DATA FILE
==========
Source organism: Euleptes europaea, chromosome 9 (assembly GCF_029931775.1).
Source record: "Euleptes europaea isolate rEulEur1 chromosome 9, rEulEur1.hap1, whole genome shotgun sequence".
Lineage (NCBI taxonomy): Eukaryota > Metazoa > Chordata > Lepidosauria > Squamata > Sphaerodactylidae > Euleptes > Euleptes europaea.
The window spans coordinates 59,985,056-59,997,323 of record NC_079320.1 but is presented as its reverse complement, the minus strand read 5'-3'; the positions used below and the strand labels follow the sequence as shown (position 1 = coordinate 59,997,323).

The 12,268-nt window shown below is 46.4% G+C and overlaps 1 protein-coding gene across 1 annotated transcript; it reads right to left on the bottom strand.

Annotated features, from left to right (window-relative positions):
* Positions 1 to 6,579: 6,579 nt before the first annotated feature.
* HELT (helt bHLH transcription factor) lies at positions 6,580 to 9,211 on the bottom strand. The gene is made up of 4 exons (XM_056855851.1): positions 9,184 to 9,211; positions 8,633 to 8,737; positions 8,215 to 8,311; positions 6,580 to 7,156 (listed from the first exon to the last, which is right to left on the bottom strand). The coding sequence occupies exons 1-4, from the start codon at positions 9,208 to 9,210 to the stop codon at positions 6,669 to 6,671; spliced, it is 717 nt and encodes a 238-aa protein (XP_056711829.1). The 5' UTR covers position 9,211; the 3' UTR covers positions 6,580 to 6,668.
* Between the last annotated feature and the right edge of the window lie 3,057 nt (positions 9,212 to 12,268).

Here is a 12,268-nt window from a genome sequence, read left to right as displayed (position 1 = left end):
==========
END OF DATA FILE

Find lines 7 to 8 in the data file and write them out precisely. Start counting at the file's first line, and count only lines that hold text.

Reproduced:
* Positions 1 to 6,579: 6,579 nt before the first annotated feature.
* HELT (helt bHLH transcription factor) lies at positions 6,580 to 9,211 on the bottom strand. The gene is made up of 4 exons (XM_056855851.1): positions 9,184 to 9,211; positions 8,633 to 8,737; positions 8,215 to 8,311; positions 6,580 to 7,156 (listed from the first exon to the last, which is right to left on the bottom strand). The coding sequence occupies exons 1-4, from the start codon at positions 9,208 to 9,210 to the stop codon at positions 6,669 to 6,671; spliced, it is 717 nt and encodes a 238-aa protein (XP_056711829.1). The 5' UTR covers position 9,211; the 3' UTR covers positions 6,580 to 6,668.